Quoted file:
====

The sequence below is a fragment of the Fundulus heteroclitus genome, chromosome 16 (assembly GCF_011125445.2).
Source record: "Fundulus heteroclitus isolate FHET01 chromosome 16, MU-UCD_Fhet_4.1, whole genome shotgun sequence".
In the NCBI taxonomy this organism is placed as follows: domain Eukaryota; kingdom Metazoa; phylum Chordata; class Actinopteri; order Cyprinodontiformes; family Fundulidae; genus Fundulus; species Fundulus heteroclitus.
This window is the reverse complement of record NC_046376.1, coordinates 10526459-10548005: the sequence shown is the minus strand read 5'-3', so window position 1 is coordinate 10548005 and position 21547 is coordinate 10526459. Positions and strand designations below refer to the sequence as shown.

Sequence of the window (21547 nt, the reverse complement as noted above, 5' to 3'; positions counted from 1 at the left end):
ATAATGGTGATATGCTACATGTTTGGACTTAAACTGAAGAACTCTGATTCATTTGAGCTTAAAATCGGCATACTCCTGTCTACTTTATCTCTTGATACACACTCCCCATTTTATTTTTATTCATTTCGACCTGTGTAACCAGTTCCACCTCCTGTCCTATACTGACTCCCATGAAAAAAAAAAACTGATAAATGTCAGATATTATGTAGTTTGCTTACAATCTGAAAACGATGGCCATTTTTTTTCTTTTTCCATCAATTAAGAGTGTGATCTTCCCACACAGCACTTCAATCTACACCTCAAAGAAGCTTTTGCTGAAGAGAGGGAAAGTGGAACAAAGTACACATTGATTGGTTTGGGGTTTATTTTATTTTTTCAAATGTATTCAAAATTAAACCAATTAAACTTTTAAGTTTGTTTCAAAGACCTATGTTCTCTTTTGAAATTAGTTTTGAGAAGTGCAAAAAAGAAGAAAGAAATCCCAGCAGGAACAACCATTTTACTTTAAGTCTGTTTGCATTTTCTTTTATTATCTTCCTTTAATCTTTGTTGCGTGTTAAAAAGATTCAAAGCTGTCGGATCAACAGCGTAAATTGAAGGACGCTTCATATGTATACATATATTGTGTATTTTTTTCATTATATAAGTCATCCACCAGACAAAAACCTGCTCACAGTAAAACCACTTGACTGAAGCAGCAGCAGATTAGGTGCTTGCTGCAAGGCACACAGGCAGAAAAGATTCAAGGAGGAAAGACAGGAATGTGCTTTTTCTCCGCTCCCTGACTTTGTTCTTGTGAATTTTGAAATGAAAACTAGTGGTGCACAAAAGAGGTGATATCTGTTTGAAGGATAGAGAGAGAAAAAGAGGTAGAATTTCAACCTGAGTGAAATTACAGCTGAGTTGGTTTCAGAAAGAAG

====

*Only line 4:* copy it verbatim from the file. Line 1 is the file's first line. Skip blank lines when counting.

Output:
This window is the reverse complement of record NC_046376.1, coordinates 10526459-10548005: the sequence shown is the minus strand read 5'-3', so window position 1 is coordinate 10548005 and position 21547 is coordinate 10526459. Positions and strand designations below refer to the sequence as shown.